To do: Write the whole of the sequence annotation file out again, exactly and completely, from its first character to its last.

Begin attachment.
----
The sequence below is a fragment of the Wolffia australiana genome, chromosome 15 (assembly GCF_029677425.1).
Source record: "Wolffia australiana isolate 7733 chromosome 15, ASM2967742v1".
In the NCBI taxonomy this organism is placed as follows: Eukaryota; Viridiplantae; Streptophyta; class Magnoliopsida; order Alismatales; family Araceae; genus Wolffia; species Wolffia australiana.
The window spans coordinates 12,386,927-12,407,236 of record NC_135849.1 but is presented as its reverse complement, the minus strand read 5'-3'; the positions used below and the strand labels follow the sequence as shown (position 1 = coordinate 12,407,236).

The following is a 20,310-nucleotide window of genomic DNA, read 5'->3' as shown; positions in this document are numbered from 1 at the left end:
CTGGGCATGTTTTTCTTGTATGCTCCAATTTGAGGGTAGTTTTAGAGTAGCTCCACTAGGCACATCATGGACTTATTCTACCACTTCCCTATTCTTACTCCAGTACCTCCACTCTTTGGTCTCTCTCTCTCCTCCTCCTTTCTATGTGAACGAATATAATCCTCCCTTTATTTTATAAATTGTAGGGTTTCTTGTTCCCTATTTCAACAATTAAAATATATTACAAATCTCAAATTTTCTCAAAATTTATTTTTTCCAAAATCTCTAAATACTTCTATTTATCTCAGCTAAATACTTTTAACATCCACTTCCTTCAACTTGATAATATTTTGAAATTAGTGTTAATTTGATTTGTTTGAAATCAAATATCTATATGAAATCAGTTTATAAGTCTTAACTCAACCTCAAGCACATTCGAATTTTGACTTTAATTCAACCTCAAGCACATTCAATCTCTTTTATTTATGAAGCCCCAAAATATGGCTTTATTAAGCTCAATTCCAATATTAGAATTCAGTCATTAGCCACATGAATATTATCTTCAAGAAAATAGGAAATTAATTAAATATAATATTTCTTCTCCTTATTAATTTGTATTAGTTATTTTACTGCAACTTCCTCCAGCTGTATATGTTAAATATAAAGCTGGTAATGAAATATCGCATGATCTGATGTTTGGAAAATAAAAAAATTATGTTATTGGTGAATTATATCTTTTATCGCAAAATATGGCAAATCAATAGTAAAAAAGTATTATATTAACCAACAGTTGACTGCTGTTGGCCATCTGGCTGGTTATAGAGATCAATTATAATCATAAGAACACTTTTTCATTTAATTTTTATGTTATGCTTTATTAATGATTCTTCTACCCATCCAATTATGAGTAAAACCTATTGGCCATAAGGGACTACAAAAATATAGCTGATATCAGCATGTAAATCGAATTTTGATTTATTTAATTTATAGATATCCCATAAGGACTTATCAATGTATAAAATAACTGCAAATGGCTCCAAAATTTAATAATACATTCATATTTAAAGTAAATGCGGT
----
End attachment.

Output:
The sequence below is a fragment of the Wolffia australiana genome, chromosome 15 (assembly GCF_029677425.1).
Source record: "Wolffia australiana isolate 7733 chromosome 15, ASM2967742v1".
In the NCBI taxonomy this organism is placed as follows: Eukaryota; Viridiplantae; Streptophyta; class Magnoliopsida; order Alismatales; family Araceae; genus Wolffia; species Wolffia australiana.
The window spans coordinates 12,386,927-12,407,236 of record NC_135849.1 but is presented as its reverse complement, the minus strand read 5'-3'; the positions used below and the strand labels follow the sequence as shown (position 1 = coordinate 12,407,236).

The following is a 20,310-nucleotide window of genomic DNA, read 5'->3' as shown; positions in this document are numbered from 1 at the left end:
CTGGGCATGTTTTTCTTGTATGCTCCAATTTGAGGGTAGTTTTAGAGTAGCTCCACTAGGCACATCATGGACTTATTCTACCACTTCCCTATTCTTACTCCAGTACCTCCACTCTTTGGTCTCTCTCTCTCCTCCTCCTTTCTATGTGAACGAATATAATCCTCCCTTTATTTTATAAATTGTAGGGTTTCTTGTTCCCTATTTCAACAATTAAAATATATTACAAATCTCAAATTTTCTCAAAATTTATTTTTTCCAAAATCTCTAAATACTTCTATTTATCTCAGCTAAATACTTTTAACATCCACTTCCTTCAACTTGATAATATTTTGAAATTAGTGTTAATTTGATTTGTTTGAAATCAAATATCTATATGAAATCAGTTTATAAGTCTTAACTCAACCTCAAGCACATTCGAATTTTGACTTTAATTCAACCTCAAGCACATTCAATCTCTTTTATTTATGAAGCCCCAAAATATGGCTTTATTAAGCTCAATTCCAATATTAGAATTCAGTCATTAGCCACATGAATATTATCTTCAAGAAAATAGGAAATTAATTAAATATAATATTTCTTCTCCTTATTAATTTGTATTAGTTATTTTACTGCAACTTCCTCCAGCTGTATATGTTAAATATAAAGCTGGTAATGAAATATCGCATGATCTGATGTTTGGAAAATAAAAAAATTATGTTATTGGTGAATTATATCTTTTATCGCAAAATATGGCAAATCAATAGTAAAAAAGTATTATATTAACCAACAGTTGACTGCTGTTGGCCATCTGGCTGGTTATAGAGATCAATTATAATCATAAGAACACTTTTTCATTTAATTTTTATGTTATGCTTTATTAATGATTCTTCTACCCATCCAATTATGAGTAAAACCTATTGGCCATAAGGGACTACAAAAATATAGCTGATATCAGCATGTAAATCGAATTTTGATTTATTTAATTTATAGATATCCCATAAGGACTTATCAATGTATAAAATAACTGCAAATGGCTCCAAAATTTAATAATACATTCATATTTAAAGTAAATGCGGT